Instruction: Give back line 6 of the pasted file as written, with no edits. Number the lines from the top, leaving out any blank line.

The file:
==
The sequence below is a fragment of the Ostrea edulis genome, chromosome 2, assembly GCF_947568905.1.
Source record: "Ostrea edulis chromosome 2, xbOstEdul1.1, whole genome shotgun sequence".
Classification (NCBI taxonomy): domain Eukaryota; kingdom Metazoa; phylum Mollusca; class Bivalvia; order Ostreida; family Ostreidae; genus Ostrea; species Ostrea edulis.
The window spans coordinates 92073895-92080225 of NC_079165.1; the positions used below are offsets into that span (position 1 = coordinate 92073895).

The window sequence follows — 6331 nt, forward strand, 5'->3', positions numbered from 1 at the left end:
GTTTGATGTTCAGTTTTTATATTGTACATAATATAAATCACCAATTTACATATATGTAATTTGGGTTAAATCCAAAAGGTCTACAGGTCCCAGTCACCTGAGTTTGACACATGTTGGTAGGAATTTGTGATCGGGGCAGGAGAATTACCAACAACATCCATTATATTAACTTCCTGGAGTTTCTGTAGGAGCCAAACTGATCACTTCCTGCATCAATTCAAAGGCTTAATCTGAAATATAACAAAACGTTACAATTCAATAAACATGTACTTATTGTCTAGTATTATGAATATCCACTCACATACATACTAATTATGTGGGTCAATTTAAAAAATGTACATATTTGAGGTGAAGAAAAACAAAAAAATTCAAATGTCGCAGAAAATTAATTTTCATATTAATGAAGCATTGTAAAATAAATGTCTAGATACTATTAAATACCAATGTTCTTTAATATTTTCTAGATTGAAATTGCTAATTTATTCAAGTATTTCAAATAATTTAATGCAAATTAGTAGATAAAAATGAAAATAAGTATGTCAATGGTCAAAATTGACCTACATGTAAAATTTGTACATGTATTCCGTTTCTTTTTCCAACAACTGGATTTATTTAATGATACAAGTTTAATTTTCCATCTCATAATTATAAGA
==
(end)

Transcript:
GTTTGATGTTCAGTTTTTATATTGTACATAATATAAATCACCAATTTACATATATGTAATTTGGGTTAAATCCAAAAGGTCTACAGGTCCCAGTCACCTGAGTTTGACACATGTTGGTAGGAATTTGTGATCGGGGCAGGAGAATTACCAACAACATCCATTATATTAACTTCCTGGAGTTTCTGTAGGAGCCAAACTGATCACTTCCTGCATCAATTCAAAGGCTTAATCTGAAATATAACAAAACGTTACAATTCAATAAACATGTACTTATTGTCTAGTATTATGAATATCCACTCACATACATACTAATTATGTGGGTCAATTTAAAAAATGTACATATTTGAGGTGAAGAAAAACAAAAAAATTCAAATGTCGCAGAAAATTAATTTTCATATTAATGAAGCATTGTAAAATAAATGTCTAGATACTATTAAATACCAATGTTCTTTAATATTTTCTAGATTGAAATTGCTAATTTATTCAAGTATTTCAAATAATTTAATGCAAATTAGTAGATAAAAATGAAAATAAGTATGTCAATGGTCAAAATTGACCTACATGTAAAATTTGTACATGTATTCCGTTTCTTTTTCCAACAACTGGATTTATTTAATGATACAAGTTTAATTTTCCATCTCATAATTATAAGA